“Should I Curse My Enemies?”

Yesterday I featured a sidebar from John Walton and Andrew Hill’s book Old Testament Today. Today I want to focus on one that addresses the thorny problem of the imprecatory Psalms.

“The sections of psalms in which the psalmist calls down curses on his enemies are labeled imprecatory. Given the command of Jesus to love our enemies, Christians often find these psalms perplexing. We can solve the dilemma by recalling that in the lament psalms (where imprecations occur) the psalmist is pleading with God to bring justice. God’s reputation as a just God is at stake. Justice is only accomplished if the punishment is proportional to the offense. How wicked are the psalmists’ enemies? Would a badly scraped shin or a painful hangnail be sufficient punishment? What about a broken leg or a serious illness? When the psalmist names particular consequences and calls them down on his adversaries, he is communicating to God examples of some of the forms of justice would have to take to measure up to the magnitude of the crimes. In that way it could be compared to an attorney in a liability suit suggesting to the judge and jury that his client ought to be awarded so many millions of dollars as a result of the wanton negligence of the company being sued. The attorney would claim that the court must make an example out of the company so that everyone knows that the justice system is not going to tolerate such negligence. The dollar amount is relative to other liability awards and proportional to the seriousness of the offense.”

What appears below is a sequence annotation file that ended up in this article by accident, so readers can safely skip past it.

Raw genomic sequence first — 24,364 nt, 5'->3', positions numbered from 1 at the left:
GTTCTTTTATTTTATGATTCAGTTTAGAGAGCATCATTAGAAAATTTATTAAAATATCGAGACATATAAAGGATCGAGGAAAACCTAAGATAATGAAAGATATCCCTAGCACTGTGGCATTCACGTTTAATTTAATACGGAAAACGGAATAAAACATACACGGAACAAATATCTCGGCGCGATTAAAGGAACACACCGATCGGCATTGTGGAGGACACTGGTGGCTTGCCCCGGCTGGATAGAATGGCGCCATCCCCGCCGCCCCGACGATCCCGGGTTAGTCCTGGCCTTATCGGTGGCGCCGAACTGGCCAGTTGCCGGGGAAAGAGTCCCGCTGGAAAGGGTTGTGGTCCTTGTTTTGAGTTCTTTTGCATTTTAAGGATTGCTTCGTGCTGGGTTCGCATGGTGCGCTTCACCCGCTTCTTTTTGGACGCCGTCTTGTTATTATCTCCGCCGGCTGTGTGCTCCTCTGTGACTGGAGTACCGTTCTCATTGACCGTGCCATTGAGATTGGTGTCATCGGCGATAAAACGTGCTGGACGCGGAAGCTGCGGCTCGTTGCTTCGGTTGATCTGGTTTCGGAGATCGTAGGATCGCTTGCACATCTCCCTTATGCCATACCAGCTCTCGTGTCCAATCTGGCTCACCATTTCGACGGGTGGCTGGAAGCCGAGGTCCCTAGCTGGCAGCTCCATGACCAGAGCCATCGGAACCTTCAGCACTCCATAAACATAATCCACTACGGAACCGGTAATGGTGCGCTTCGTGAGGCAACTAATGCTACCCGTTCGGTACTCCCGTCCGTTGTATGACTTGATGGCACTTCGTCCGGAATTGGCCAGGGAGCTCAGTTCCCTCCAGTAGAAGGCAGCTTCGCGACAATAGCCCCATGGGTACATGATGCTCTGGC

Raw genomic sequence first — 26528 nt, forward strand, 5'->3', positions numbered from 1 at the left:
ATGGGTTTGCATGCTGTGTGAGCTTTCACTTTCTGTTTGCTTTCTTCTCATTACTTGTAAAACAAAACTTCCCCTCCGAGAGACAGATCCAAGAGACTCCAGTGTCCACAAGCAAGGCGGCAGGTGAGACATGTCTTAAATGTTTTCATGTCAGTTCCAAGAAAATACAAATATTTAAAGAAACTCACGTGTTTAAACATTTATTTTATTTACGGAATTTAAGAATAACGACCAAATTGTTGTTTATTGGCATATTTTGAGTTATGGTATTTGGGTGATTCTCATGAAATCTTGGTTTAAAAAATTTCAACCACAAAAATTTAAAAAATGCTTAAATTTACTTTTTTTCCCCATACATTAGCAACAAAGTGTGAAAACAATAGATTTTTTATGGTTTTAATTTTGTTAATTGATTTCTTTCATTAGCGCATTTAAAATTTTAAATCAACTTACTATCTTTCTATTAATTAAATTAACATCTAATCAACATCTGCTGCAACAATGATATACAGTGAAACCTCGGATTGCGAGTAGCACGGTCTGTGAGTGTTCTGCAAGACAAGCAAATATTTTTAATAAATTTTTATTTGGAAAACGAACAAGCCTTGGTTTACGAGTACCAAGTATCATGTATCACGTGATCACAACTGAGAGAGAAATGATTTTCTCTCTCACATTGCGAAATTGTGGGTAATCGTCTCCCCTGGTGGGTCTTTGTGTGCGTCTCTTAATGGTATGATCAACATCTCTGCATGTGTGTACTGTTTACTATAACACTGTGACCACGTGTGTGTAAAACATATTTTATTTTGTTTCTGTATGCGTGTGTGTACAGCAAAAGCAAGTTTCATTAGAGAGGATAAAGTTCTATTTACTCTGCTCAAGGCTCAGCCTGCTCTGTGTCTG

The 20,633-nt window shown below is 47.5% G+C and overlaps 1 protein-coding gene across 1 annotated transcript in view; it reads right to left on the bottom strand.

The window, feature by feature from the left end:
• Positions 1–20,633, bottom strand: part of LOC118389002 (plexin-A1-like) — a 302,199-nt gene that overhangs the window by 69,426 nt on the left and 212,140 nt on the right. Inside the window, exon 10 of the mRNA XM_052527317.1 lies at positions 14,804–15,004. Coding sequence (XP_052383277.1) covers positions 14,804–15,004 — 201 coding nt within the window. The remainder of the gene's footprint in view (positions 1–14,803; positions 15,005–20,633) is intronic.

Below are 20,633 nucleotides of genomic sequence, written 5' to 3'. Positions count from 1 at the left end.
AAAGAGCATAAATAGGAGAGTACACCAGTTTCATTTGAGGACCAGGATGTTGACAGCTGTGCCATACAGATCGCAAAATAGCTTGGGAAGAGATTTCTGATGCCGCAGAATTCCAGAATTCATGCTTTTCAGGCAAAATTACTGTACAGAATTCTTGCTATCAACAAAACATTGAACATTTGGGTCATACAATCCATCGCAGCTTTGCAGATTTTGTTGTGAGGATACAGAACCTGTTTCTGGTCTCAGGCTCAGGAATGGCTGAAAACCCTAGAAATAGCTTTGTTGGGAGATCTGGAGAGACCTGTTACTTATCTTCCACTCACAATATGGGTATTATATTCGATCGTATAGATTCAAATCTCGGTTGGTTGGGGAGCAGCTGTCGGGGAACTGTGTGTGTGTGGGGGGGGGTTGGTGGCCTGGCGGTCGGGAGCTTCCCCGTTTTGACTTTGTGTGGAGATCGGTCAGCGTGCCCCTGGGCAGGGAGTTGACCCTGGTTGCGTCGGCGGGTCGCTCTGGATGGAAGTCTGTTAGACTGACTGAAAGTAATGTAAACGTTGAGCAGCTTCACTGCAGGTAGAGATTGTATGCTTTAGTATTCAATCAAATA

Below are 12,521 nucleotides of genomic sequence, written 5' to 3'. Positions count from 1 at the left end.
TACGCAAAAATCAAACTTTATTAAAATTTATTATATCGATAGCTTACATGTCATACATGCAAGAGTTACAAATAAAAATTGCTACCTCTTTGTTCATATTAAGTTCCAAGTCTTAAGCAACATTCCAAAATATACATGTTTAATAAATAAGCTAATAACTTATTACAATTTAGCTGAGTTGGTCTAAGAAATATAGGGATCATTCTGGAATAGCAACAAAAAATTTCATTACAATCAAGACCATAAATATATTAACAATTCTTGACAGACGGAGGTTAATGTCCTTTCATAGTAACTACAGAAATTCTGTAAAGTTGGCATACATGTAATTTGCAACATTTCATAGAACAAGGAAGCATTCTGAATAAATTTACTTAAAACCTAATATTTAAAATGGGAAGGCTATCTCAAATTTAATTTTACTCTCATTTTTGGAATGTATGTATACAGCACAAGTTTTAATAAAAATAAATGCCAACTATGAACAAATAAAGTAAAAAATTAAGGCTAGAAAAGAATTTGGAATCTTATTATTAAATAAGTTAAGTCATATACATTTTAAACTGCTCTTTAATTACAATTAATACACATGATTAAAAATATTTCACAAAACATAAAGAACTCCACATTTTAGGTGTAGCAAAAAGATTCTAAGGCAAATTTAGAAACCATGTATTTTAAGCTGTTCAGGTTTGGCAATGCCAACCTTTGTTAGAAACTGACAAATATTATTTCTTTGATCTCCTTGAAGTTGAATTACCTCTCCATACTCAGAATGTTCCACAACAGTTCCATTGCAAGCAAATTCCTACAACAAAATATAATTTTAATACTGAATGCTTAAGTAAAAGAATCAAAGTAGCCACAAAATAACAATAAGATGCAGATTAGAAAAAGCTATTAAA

“Our response should not be to pray as the psalmists pray but to be as concerned for God’s reputation of justice as they were.” (408)

Old Testament Today

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